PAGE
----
The ocean is usually a source of chill for Floridians, but that wasn’t the case last week as water temperatures reached 90 degrees Fahrenheit.
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The situation was worse in the south of the state where an offshore buoy recorded temperatures as high as 97 degrees Fahrenheit on Tuesday and Wednesday. We note that temperatures then dropped Thursday (94 degrees Fahrenheit) and Friday morning (88 degrees Fahrenheit), US media reported CBS News.
Atlantic temperatures have been breaking records for months, Stephanie Abrams, a meteorologist with The Weather Channel news, told CBS Mornings.
“Not only are we seeing heat in the Pacific Ocean with an El Niño formation, but also over the North Atlantic. Water temperatures near Miami [avoisinent les 95°F]She said.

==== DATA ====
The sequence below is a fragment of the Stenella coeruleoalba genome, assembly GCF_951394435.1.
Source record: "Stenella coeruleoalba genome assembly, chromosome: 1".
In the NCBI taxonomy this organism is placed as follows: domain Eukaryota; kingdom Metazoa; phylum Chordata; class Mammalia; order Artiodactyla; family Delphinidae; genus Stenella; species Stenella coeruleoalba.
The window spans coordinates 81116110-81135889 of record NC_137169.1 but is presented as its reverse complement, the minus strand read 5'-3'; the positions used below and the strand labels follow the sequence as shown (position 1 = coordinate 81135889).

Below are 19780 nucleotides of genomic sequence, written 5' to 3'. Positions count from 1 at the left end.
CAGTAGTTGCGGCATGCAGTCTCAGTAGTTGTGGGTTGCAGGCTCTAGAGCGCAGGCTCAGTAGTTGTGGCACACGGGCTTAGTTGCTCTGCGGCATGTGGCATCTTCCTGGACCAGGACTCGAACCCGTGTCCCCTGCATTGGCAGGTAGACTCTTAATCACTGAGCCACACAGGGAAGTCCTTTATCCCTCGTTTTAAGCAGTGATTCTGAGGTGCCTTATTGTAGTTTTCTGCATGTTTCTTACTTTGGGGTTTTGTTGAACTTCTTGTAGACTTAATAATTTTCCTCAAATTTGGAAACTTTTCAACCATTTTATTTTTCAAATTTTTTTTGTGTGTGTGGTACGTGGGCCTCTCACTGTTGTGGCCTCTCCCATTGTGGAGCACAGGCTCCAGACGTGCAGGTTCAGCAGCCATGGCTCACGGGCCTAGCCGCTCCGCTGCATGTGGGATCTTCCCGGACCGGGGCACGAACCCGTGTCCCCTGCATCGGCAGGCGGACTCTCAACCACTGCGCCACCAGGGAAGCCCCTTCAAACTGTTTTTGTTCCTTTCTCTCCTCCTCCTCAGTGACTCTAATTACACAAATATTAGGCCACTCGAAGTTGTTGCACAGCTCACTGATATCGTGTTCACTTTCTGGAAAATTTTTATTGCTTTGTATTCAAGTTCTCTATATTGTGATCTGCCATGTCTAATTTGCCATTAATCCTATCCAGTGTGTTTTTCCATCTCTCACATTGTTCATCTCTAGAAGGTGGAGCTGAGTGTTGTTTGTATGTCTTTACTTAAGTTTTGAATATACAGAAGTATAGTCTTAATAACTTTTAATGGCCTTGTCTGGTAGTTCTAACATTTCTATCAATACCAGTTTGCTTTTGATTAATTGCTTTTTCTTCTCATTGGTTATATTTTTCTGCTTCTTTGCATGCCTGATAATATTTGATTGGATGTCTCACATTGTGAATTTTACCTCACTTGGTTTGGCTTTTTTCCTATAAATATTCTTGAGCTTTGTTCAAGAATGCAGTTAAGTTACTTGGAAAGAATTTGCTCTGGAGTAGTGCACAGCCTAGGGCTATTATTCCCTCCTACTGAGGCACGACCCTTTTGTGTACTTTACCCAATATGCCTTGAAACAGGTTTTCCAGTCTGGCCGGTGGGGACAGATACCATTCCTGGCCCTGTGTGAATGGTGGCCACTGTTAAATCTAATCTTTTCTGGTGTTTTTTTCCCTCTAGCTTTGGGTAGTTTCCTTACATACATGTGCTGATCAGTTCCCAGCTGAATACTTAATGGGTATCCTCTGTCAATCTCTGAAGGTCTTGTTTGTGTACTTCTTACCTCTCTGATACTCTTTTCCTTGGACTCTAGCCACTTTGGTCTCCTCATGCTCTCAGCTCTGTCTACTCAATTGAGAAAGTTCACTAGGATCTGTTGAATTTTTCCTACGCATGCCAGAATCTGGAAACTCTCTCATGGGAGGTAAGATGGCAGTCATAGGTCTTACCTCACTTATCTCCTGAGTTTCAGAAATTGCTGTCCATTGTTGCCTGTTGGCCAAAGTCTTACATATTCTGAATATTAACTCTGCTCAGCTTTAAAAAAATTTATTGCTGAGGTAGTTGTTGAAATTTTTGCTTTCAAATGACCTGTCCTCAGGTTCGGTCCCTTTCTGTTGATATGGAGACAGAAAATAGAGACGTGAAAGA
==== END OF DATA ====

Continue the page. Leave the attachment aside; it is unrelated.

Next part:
According to Leif Williamson, who studies coral reefs at the University of Miami’s Coral Reef Futures Lab, coral bleaching events have occurred in the Belize region, “which is really concerning in early summer.”
“We’re only in July. This heat will continue to build up and these corals will have to deal with dangerously hot conditions for much longer than usual.
Higher water temperatures also pose greater risks of toxic blooms in the ocean, a phenomenon known among other things as red tides. This could endanger marine life, according to CBS News.